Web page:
Science Spotlight

The long road to an elusive structure

From the Stoddard lab, Basic Sciences Division

Restriction endonucleases (REases) function as an innate form of microbial immune systems to disrupt invasive DNA molecules, such as viral genomes, that infect bacterial and archaeal cells. Target sequences cleaved by REases are recognized through protein-DNA interactions, and are intrinsic to the structure of each enzyme. Restriction endonucleases are ubiquitous across the prokaryotic universe and are constantly in flux as part of an ongoing ‘arms race’ between their hosts and potential invaders (typically bacteria and phage). Their activity is extraordinarily fine-tuned to target exact DNA recognition sites: most REases display complete loss of cleavage activity in response to alteration of a single base pair in their targets.

The most commonly employed and best understood REases are usually obligate dimers and use two copies of the same catalytic site to cleave the each of the strands of the DNA target; Type IIT REases are an exception, and use different catalytic sites to cleave each strand of the DNA target site.

Basic Sciences member Dr. Barry Stoddard and his laboratory have long been fascinated by REases and bacterial restriction-modification systems, both in terms of their evolutionary history and their mechanisms of DNA recognition and fidelity.  Dr. Stoddard’s lab is the first to report the structure of a representative Type IIT enzyme, and published their findings in the journal Nucleic Acids Research.

The authors picked the best characterized of the Type IIT enzyme, BbvCI. Dr. Stoddard explained why the BbvCI enzyme represents a fascinating ‘missing link’ (or ‘crazy cousin’) within the restriction endonuclease family tree.  “Most REases of its type are either homodimers (constructed of two identical enzyme subunits, that recognize and cleave a palindromic DNA target site) or gene-fused, pseudo-symmetric monomers (constructed of a single protein chain containing two consecutive, closely related enzyme domains, that recognize and cleave a non-palindromic DNA target).  BbvCI is an outlier: it’s constructed out of two non-identical enzyme subunits, that come together to form an enzyme assemblage that acts on a completely asymmetric target.”  

 

Structure of BbvCI tetrameric assemblage Figure from Dr. Stoddard

To determine the structural organization of BbvCI, and the basis for asymmetric recognition and enzymatic activity, the authors identified its remaining catalytic site residues and crystalized the intact enzyme.

It turned out to be the longest and most challenging study undertaken in the Stoddard lab in terms of years invested in solving the structure. “We first started working on this enzyme in the year 2000, and finally published the structure 19 years later…that’s almost 3/4ths of the entire history of my lab’s presence at the Center!” said Dr. Stoddard. To solve the structure, Dr. Betty Shen, a senior staff scientist in the Stoddard lab had to resort to some classic old-fashioned ‘crystallographer’s tricks’, combined with modern approaches for phasing her X-ray data. She collected over 100 individual X-ray diffraction data sets on various crystals of the enzyme.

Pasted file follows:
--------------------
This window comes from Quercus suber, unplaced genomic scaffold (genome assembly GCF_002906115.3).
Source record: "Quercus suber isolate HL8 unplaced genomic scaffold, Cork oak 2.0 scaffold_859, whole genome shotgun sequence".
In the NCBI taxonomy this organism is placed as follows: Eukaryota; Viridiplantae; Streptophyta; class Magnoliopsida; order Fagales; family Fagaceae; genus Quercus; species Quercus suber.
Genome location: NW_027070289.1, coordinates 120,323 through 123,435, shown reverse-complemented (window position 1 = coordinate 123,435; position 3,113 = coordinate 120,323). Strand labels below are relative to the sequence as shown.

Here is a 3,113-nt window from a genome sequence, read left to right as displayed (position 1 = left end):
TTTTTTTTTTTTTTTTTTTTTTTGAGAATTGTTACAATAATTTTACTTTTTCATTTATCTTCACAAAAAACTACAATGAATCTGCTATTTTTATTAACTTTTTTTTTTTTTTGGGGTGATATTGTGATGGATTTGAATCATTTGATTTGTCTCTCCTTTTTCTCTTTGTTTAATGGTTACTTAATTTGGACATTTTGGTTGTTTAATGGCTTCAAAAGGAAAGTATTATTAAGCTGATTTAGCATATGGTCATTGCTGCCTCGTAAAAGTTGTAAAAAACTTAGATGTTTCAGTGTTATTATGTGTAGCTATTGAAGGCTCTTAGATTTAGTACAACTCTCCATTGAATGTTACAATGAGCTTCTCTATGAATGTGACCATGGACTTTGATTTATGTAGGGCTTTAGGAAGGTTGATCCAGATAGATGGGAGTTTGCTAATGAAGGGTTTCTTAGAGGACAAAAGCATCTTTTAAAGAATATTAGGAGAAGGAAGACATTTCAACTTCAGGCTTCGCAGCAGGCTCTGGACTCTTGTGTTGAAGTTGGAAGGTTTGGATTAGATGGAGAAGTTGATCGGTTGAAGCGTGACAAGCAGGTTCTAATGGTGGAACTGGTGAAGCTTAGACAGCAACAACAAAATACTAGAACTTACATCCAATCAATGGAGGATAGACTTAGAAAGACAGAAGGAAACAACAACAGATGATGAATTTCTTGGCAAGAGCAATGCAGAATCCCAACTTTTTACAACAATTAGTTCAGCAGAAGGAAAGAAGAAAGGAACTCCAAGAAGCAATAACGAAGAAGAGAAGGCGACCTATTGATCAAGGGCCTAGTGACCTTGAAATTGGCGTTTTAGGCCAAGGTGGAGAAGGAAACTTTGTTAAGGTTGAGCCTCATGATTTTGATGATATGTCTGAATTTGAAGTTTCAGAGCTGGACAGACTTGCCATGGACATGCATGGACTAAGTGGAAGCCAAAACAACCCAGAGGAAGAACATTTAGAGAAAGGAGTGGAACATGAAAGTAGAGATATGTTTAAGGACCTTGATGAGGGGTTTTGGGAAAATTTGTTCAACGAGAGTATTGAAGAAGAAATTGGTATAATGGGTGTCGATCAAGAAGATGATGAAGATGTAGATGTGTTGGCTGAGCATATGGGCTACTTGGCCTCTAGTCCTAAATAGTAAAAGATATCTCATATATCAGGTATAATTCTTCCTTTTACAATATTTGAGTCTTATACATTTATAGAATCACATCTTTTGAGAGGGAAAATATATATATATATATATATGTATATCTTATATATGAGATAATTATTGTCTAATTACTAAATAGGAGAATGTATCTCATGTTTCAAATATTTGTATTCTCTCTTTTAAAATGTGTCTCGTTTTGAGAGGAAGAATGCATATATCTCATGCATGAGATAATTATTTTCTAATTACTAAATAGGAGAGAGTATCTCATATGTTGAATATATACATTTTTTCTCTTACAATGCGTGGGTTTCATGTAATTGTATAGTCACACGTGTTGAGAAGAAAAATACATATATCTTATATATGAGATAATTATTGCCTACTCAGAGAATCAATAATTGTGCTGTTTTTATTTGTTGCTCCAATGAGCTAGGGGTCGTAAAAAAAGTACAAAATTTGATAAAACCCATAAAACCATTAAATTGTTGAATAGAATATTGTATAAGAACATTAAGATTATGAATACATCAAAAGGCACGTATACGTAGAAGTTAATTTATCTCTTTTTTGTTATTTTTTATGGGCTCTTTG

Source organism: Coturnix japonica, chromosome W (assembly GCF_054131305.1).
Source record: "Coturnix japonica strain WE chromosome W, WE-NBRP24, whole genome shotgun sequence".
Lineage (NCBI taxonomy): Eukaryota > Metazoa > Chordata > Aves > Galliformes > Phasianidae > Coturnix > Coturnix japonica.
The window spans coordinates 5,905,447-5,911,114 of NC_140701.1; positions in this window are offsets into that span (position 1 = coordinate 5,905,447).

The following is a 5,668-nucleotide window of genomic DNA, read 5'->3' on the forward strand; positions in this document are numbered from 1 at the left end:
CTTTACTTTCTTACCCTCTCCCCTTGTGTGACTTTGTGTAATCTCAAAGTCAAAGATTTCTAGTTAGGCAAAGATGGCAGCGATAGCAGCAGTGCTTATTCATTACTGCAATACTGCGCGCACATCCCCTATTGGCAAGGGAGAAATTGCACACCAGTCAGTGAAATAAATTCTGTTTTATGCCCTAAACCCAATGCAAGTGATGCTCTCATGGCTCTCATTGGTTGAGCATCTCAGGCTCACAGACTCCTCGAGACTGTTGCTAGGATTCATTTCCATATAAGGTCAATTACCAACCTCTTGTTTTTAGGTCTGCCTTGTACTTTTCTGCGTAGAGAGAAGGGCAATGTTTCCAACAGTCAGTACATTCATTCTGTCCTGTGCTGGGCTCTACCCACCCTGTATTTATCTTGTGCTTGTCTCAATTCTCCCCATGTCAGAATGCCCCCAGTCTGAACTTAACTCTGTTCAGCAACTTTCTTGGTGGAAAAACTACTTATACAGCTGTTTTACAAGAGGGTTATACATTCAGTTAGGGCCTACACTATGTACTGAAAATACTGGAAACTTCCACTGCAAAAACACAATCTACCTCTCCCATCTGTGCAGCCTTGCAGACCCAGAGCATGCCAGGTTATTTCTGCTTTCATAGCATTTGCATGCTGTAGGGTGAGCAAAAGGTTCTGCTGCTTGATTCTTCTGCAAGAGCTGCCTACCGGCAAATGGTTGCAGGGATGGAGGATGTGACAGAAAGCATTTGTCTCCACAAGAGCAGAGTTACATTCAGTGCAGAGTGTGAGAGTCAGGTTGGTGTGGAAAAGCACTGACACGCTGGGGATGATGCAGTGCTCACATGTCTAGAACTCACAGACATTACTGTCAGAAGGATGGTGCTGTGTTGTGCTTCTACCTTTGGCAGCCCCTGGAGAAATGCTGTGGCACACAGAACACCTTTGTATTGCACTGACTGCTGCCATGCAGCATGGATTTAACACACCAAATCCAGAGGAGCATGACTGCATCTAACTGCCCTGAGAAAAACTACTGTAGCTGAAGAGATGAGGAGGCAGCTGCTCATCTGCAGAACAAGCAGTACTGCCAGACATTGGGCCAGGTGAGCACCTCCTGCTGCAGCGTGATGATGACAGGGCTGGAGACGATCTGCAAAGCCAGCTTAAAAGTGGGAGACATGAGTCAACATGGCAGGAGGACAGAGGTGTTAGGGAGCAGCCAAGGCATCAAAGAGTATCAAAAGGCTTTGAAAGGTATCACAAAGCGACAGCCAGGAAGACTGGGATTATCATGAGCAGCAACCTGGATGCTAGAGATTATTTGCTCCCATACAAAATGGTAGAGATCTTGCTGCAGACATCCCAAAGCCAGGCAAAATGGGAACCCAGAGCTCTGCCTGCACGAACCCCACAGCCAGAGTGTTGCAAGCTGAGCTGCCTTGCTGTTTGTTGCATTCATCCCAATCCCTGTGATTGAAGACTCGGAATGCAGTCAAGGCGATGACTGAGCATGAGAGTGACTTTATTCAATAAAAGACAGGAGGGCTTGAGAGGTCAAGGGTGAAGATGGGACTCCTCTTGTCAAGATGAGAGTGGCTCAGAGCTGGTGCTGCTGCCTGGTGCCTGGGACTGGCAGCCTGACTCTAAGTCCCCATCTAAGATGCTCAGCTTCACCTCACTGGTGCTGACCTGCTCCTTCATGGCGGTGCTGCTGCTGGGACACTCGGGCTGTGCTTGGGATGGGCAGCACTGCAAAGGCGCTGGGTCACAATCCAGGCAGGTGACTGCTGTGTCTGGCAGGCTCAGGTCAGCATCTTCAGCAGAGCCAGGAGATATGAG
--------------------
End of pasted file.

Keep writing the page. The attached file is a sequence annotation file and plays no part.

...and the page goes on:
Dr. Stoddard: “The project was further complicated by the fact that the composition and behavior of the enzyme was far more complex than we expected -- it was found to be in the form of a tetramer, with two copies of each subunit, rather than the expected heterodimer; one of the two subunits is easily dissociated from its sibling and lost during purification and crystallization.” 

The determination of the structure (and a careful analysis of the behavior of the enzyme during the entire process of solving that structure) eventually revealed many details of its form and function, and led the authors to more accurately place it within an evolutionary scheme that relates the various types of REase architectures. The solution behavior of the enzyme was examined to account for its atypical behavior during crystallization. This was further investigated using tethered, single-chain enzyme variants to prevent dissociation. To investigate the DNA-recognition ability of the enzyme, the authors performed homology-based modeling and computational docking utilizing mutation of specific residues.

As for what lies ahead after this breakthrough, Dr. Stoddard has many plans up his sleeve.  “We are moving on to structural analyses of far larger and more complex restriction-modification systems, including one that brings together multiple copies of several protein subunits harboring DNA recognition, DNA methylation, and DNA cleavage activities. The mass of that intact enzyme assemblage is over a half-million daltons. Determination of its structure (in the presence and absence of bound DNA) will require the use of Cryo-electron microscopy (‘Cryo-EM’), which Betty is now starting to learn and use. The project is also serving as our ‘learning system’ as we work to eventually bring CryoEM expertise and instrumentation to the Center, as part of positioning the entire structural biology program for the next 20 years of research.” said Dr. Stoddard.

Shen BW, Doyle L, Bradley P, Heiter DF, Lunnen KD, Wilson GG, Stoddard BL. 2018. Structure, subunit organization and behavior of the asymmetric Type IIT restriction endonuclease BbvCI. Nucleic Acids Res, Vol 47, No. 1

This work was supported by the National Institute for General Medical Sciences, Fred Hutchinson Cancer Research Center and New England Biolabs.

 

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